Missouri September 04, 2015
Here Are The 10 Unhealthiest Counties In Missouri
Using data compiled by
www.countyhealthrankings.org, counties in Missouri were ranked based on Health Outcomes (length of life and quality of life), Health Factors (health behaviors, clinical care, social & economic factors, and physical environment). Out of a total of 114 counties ranked, the following were in the bottom ten. Keep in mind that if you are living in one of these counties and are concerned about these numbers, you can contact your local government to find out what they are doing about it.
We’re aware that these uncertain times are limiting many aspects of life as we all practice social and physical distancing. While we’re continuing to feature destinations that make our state wonderful, we don’t expect or encourage you to go check them out immediately. We believe that supporting local attractions is important now more than ever and we hope our articles inspire your future adventures! And on that note, please nominate your favorite local business that could use some love right now:
#10 Reynolds County (Centerville, Bunker, Ellington, Reynolds, Lesterville)
Instances of premature death are above average but improving. However, 28% of residents reported fair or poor health, and adult obesity and physical inactivity are over 30% and both are rising. 37% of children in Reynolds County are in poverty and there is below average access to health care. The county also has more alcohol-related driving deaths, and more instances of preventable hospital stays than the state’s average. Also, while there is a lower violent crime rate than average, the county is higher in injury-related deaths.
#9 Butler County (Poplar Bluff, Fisk, Neelyville, Qulin)
Smoking is more of a problem in Butler County than the rest of the state, and adult obesity levels are high at 35% (and increasing.) This could be directly related to the high rate of physical inactivity. In fact, 28% of the county was reported as being in fair or poor health. In addition, teen births are higher than average, and 32% of children are living in poverty.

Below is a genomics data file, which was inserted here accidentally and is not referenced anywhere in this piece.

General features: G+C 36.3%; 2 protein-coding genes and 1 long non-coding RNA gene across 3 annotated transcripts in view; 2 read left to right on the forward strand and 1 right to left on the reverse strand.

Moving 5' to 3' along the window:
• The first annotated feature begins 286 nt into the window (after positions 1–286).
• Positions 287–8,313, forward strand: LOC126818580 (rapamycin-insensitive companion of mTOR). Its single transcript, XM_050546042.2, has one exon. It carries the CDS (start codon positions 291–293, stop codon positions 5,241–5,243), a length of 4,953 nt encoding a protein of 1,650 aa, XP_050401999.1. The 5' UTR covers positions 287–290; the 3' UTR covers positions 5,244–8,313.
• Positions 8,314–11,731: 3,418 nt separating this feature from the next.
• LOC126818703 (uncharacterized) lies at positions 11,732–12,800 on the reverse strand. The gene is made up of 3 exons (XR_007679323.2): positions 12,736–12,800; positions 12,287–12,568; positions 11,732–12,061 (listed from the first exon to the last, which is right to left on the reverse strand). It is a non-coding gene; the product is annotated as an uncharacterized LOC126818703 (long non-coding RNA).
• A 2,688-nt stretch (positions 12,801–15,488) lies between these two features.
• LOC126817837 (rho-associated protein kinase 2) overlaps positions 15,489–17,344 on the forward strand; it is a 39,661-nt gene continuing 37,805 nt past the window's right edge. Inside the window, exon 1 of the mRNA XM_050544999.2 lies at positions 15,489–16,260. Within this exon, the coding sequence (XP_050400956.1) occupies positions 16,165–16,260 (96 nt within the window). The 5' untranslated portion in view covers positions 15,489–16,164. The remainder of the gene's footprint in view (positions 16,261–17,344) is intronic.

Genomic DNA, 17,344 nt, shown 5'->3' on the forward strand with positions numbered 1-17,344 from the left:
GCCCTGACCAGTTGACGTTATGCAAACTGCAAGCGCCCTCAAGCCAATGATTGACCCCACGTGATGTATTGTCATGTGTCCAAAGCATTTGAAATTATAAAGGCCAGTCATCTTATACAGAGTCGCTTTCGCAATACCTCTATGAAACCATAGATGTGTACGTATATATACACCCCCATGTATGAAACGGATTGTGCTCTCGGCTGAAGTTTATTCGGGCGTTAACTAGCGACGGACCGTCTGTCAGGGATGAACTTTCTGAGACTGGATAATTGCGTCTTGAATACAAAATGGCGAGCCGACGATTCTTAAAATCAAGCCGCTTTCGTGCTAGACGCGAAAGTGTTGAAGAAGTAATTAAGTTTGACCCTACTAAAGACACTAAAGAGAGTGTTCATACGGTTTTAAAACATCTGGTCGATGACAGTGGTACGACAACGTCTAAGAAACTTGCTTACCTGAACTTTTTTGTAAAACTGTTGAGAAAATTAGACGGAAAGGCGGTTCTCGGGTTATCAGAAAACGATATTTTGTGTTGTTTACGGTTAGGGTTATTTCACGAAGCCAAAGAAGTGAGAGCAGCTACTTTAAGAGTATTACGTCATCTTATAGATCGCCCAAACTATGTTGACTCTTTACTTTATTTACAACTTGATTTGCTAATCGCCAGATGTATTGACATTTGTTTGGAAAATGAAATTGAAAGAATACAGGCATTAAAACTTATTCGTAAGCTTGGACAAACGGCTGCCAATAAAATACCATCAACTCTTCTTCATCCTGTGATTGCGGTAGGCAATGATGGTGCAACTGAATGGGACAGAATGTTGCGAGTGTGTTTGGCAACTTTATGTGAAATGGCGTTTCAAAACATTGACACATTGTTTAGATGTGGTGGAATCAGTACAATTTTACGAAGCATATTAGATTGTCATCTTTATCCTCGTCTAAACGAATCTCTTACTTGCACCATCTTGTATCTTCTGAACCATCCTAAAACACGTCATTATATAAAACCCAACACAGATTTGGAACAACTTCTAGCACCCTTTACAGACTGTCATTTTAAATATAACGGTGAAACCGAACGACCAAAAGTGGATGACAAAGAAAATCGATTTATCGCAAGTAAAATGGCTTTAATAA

#8 St. Louis City
Probably not a surprise, as with most big cities, there are often big health concerns. High levels of violent crime, sexually transmitted diseases and a high level of teen pregnancy are just a few of the issues plaguing St. Louis. Children seem to be largely at risk with 43% living in poverty and 62% in single-parent homes, as well as severe housing problems. There is also a higher level of pollution, injury related deaths, and a high level of adult obesity that is rising.
#7 Hickory County (Hermitage, Quincy)
With 51% of residents reported to be in fair or poor health, and an average of 7.1 poor health days and 9.8 poor mental health days per month, Hickory may be suffering largely due to the lack of access to health providers and an increasing number of uninsured. In addition, 43% of children are living in poverty, obesity levels are high and there are a larger number of smokers. Only 19% have access to exercise options compared to the Missouri average of 77%. Although they have low violent crime rates, they have a high level of alcohol-related driving deaths and a high number of injury deaths. Environmentally, they might want to do something about the 37% of drinking water violations compared to Missouri’s average of 4%.
#6 Ripley County (Doniphan, Grandin, Naylor, Fairdealing)